|U.S. Decennial Census|
As of the census of 2000, there were 55,416 people, 19,377 households and 13,718 families residing in the city. The population density was 4,938.5 people per square mile (1,907/km2). There were 19,881 housing units at an average density of 1,771.7 per square mile (684.1/km2). The racial makeup of the city was 89.85% White, 4.85% Asian, 2.82% African American, 0.11% Native American, 0.02% Pacific Islander, 1.03% from other races, and 1.31% from two or more races. Hispanic or Latino people of any race were 3.65% of the population.
There were 19,377 households, of which 36.7% had children under the age of 18 living with them, 61.4% were married couples living together, 7.3% had a female householder with no husband present, and 29.2% were non-families. 24.5% of all households were made up of individuals, and 7.5% had someone living alone who was 65 years of age or older. The average household size was 2.64 and the average family size was 3.20.
In the city, the population was spread out, with 26.2% under the age of 18, 10.5% from 18 to 24, 28.8% from 25 to 44, 23.4% from 45 to 64, and 11.2% who were 65 years of age or older. The median age was 36 years. For every 100 females, there were 94.9 males. For every 100 females age 18 and over, there were 90.0 males.
According to the 2005–2009 American Community Survey, the median household income was $85,257, and the median family income was $107,763. Males had a median income of $81,515 versus $47,739 for females. The per capita income for the city was $41,353. About 3.3% of families and 4.8% of the population were below the poverty line, including 4.7% of those under the age of 18 and 7.4% of those ages 65 and older.
In August 2010, the city was listed among the "Top 25 Highest Earning Towns" on CNNMoney, purporting a median family income of $113,517, and a median home price of $328,866, based on 2009 figures.
Wheaton College is located just east of downtown Wheaton. Sometimes referred to as "The Harvard of Evangelical schools", Wheaton College is known for being an interdenominational destination school for devout Christian students seeking an elite liberal arts education.
Wheaton's campus features the Billy Graham Center, named for the college's most famous alumnus, which contains a museum dedicated to both the history of American evangelism and the international ministry of Billy Graham. It features conceptual exhibits intended to convey Christian ideas. Wheaton College is also home to the Todd M. Beamer Student Center, which was dedicated in 2004 to the memory of Todd Beamer, a hero from United Airlines Flight 93, and two other Wheaton alumni who died in the September 11 attacks.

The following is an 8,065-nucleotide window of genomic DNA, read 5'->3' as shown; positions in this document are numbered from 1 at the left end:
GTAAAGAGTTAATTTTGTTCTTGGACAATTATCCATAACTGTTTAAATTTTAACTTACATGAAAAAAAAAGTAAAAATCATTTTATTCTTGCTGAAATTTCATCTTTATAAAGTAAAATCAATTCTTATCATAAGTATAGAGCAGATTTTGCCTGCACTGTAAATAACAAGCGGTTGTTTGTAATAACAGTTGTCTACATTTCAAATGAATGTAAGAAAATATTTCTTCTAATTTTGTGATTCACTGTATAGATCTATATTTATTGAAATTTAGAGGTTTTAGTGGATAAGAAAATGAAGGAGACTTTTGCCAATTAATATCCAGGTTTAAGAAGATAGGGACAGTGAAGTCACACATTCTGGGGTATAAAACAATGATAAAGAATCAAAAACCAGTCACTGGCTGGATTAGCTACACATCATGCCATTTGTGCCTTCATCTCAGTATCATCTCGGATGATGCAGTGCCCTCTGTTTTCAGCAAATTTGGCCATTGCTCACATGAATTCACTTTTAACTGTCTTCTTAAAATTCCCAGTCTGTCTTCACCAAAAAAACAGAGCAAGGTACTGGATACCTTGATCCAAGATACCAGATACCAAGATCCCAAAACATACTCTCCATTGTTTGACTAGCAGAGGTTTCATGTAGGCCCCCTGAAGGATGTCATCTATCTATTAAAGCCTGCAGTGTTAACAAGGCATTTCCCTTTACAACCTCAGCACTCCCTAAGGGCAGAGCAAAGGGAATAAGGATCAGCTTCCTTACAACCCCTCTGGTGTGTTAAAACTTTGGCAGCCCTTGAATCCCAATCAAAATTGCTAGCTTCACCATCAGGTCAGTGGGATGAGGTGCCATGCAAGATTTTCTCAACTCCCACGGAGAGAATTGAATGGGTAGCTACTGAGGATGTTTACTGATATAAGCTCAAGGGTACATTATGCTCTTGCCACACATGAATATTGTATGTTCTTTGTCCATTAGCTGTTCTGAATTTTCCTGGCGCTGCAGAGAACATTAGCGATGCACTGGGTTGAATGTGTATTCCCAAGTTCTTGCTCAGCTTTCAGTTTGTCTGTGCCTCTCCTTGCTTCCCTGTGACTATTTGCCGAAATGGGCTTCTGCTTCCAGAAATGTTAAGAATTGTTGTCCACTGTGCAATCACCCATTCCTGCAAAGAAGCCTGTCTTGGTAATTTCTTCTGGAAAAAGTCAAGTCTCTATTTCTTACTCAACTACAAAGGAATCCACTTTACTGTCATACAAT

The Daniel F. and Ada L. Rice Campus of the Illinois Institute of Technology is also located in Wheaton, and is home to the School of Applied Technology and offers technology-oriented education and training for working professionals.
College of DuPage, with facilities in several towns adjacent to Wheaton, serves community college students in Illinois' Community College District 502.
Several of the private schools in Wheaton are located near the town center; in addition, St. Francis High School is on the far west side of town. Wheaton Academy moved to West Chicago in 1945.
- Pre-school through eighth grade
- Clapham School, founded in 2005, is a classical school with students from pre-K through high school.
- St John Lutheran School serves students in preschool.
- St Michael Catholic Elementary School serves 580 students in preschool through eighth grade.
- Wheaton Christian Grammar School served students in kindergarten through eighth grade from 1941 to 2010, but has since moved to Winfield, while retaining its name.
- Wheaton Montessori School serves children ages 3–12 and is accredited by the Association Montessori International.
- Prairie School of Dupage located in the Theosophical Society
- High schools
- St. Francis High School serves 726 students in ninth through twelfth grade.
- Wheaton Academy in West Chicago serves 632 students in ninth through twelfth grade.
Most of Wheaton is part of Community Unit School District 200. The Wheaton public school system is regularly listed among the finest in Illinois, with the School Board receiving the fifth consecutive Governance Award in 2020, from the Illinois Association of School Boards. A few families in the northeast corner of Wheaton reside in Glen Ellyn School District 41, and one elementary school that is located in the southeastern part of Wheaton, Briar Glen Elementary School, is part of Community Consolidated School District 89.
- High schools
- Wheaton North – consists of students from Monroe and Franklin Middle Schools
- Wheaton Warrenville South – consists of students from Edison and Hubble Middle Schools
- Glenbard South High School – serves students in far Southeast Wheaton who do not attend Wheaton Warrenville South High School
- Middle schools
- Franklin – funnels into Wheaton North High School
- Hubble – funnels into Wheaton Warrenville South High School
- Monroe – funnels into Wheaton North High School
- Glen Crest – funnels into Glenbard South High School
- Edison – funnels into Wheaton Warrenville South High School
- Elementary schools
- Briar Glen
- Arbor View
- Pleasant Hill
- Toddler's Campus Pre-school